Well, the Good Chaplain is on his way to Africa. It’s been a long flight for him with lots stops in different countries, but he should be safely there soon. It hasn’t really hit me that he is gone for a long time. I expect that sometime next week when he should be coming home, but isn’t.
One of the funnier stories from a deployment happened on that first time he left for the summer and went to Pease Air Force Base in New Hampshire. The girls and I were to fly out for the Fourth of July week and the wing chaplain, who was the Good Chaplain’s boss, offered his house and car to us as he and his family were on vacation. The only coda: Take care of their aging dog, Gigi.
I know many of you can already see what happens next. We took very good care of Gigi. The boss said Gigi was old and the family knew she would die soon and that would be a sad day for the family.
The first day everything was fine. The girls, who were 18 months old, loved Gigi — the first time they ever liked a dog. That night, as we got ready for bed. the Good Chaplain let Gigi out to do her business before retiring for the evening.
As is the case with many old animals, including humans, their bladders cannot hold much and about 4:30 in the morning Gigi was whining to go out again. A grumbling Good Chaplain got up and let her out. The house was located on a large piece of property in the country so he left her out for a while.
But Gigi kept barking and barking, so the Good Chaplain, grumbling again, got up to let her back in. He called her name. All he heard was “yip, yip” and then a high-pitched yelp. “Gigi!” he screamed. Then he came storming back into the bedroom.
“What’s going on?” I asked.
“An animal just grabbed Gigi,” he said, finding his shoes, his robe and the bb gun that was in the bedroom.
“What do you mean an animal grabbed Gigi?”
“I saw two eyes glowing and Gigi hanging from an animal’s mouth.”
Now Gigi, while not a tall dog, was no light-weight either. What kind of animal could have grabbed a dog that size?
“Well what was it?” I asked.
“I don’t know, but I’m going to go see if I can find it,” said the Good Chaplain. So there is my brave husband, all 150 pounds of him, in a robe, shoes with a bb gun walking the perimeter of the property looking for a wild animal who just carried off a dog. Was this really a good idea, I wondered.
Soon, the Good Chaplain returned. “I think we better call the police, ” he said and went off to do that. In the meantime, I threw some clothes on. Shortly, a police cruiser pulled up and then a second from the nearby town, and then a third.
“We heard it over the radio and had to come and see what it was all about,” one of the cops said.
After almost hiding their laughter, the cops all decided it was probably a fox and there wasn’t much they could do, so the Good Chaplain and I went back to bed.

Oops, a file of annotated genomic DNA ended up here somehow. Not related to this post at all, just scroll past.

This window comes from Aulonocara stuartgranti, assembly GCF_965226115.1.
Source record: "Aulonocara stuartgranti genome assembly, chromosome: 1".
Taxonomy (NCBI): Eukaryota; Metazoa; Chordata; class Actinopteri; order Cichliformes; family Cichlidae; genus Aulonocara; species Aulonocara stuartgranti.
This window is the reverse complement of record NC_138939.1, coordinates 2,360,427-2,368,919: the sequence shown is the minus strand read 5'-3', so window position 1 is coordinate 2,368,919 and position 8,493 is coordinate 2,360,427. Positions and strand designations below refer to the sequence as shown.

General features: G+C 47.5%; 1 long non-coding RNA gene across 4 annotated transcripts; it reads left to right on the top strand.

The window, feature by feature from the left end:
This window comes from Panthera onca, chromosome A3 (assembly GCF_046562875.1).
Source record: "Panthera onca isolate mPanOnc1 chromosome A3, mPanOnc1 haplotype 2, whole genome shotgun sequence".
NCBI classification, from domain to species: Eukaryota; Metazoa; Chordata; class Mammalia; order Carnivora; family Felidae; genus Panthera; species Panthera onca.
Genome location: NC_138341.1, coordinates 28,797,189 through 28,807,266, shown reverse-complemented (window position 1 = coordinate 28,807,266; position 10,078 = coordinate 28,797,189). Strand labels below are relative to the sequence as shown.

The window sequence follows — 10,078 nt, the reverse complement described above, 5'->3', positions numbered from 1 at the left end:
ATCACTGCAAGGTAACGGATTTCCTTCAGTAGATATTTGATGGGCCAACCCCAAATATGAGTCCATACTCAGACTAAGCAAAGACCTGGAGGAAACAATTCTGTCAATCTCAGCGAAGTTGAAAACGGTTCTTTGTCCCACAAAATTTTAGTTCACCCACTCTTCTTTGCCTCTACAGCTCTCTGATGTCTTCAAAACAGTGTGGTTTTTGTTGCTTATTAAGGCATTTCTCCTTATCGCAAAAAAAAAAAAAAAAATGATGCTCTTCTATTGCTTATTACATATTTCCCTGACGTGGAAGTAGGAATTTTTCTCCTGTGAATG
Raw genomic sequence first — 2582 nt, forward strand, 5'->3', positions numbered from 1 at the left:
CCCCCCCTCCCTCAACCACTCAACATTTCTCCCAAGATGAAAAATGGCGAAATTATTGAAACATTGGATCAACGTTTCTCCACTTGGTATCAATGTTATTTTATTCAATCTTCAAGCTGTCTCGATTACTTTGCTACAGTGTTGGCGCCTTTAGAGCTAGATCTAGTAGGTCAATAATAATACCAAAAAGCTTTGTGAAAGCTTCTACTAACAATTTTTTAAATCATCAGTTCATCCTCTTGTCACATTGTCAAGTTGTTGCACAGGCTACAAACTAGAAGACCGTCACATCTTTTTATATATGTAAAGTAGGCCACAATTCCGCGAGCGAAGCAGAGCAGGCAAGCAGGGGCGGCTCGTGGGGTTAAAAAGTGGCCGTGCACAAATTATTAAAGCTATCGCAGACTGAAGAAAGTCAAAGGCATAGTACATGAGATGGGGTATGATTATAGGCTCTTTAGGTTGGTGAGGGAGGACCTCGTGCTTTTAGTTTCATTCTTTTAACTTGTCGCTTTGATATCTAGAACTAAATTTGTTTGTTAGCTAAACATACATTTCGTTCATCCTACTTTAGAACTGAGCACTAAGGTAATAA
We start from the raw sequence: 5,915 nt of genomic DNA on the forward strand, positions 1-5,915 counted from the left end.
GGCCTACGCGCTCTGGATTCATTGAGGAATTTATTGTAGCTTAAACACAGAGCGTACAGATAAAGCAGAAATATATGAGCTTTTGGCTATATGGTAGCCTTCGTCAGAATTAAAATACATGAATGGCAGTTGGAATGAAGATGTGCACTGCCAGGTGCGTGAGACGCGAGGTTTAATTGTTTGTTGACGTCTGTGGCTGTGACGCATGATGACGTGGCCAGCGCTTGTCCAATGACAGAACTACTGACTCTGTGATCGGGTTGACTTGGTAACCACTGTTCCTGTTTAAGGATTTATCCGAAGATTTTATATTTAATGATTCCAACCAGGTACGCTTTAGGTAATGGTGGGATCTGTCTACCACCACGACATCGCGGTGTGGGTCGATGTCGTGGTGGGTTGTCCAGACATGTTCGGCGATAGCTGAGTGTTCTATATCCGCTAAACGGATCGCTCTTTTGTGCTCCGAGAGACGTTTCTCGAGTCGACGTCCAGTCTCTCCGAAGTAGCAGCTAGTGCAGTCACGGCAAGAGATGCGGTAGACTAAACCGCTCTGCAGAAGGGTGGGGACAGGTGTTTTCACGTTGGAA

The next morning, we got a call from the base chapel. A neighbor found Gigi in his yard and miraculously she was still alive.The neighbor, klnowing whose dog she was, rushed her to the vet. Our hearts soared. She was still alive. Of course, our girls for the first time in their short lives woke up and immediately started asking for Gigi. Great! They finally like a dog and now she’s gone.
We went to the chapel to try to find out more and find a contact for the wing chaplain. By the time we arrived, news came that Gigi died on the operating table. And this was my welcome to military life! Maybe we wouldn’t pursue this avenue after all.
The Good Chaplain got in touch with the vet and then we set out to find the family. The chapel did not have a number but we knew they were visiting family in one of the Carolinas so I snooped around the house, found an address book with a group of names from the area and started calling. All the time he was dialing, the Good Chaplain was praying that the boss would answer and not one of the kids. No such luck. The teenage daughter answered. She wanted to know what was wrong because, really, why else would we be calling.
“Well, sweetheart, Gigi died today,” the Good Chaplain said.
The daughter’s reply? “Ok, thanks,” and she hung up.
Eventually, the boss called back, gave instructions on disposal of Gigi and thanked us for calling. He wanted the dog buried somewhere on the property, but for us not to tell them where. The Good Chaplain got Gigi’s body from the vet and tried to dig a hole, but the ground was rock solid. So he took her back to the vet, paid him $15 to dispose of the body, and did not tell the boss where she was buried.
We continued our vacation feeling pretty awful that the dog died on our watch.
Soon the Good Chaplain’s time in New Hampshire was up and as he prepared to leave, the boss gave him $15 for the burial. “Next time, you might want to get the receipt,” the boss said.
But that’s not the end of the story. The following year while at a conference in Colorado, the Good Chaplain was walking by a group of chaplain candidates and heard one say, “Yeah the guy at Pease before me killed the boss’s dog.” The Good Chaplain stuck his head in the group and said, “Yes, and it was the worst day of my life.”
Several years later, as he was walking through an airport in France the Good Chaplain heard a voice say, “Sure, you kill a guy’s dog and then don’t even stop to say hello.” It was the boss.
And that is the story of Gigi. A saga that will follow us for the rest of our lives.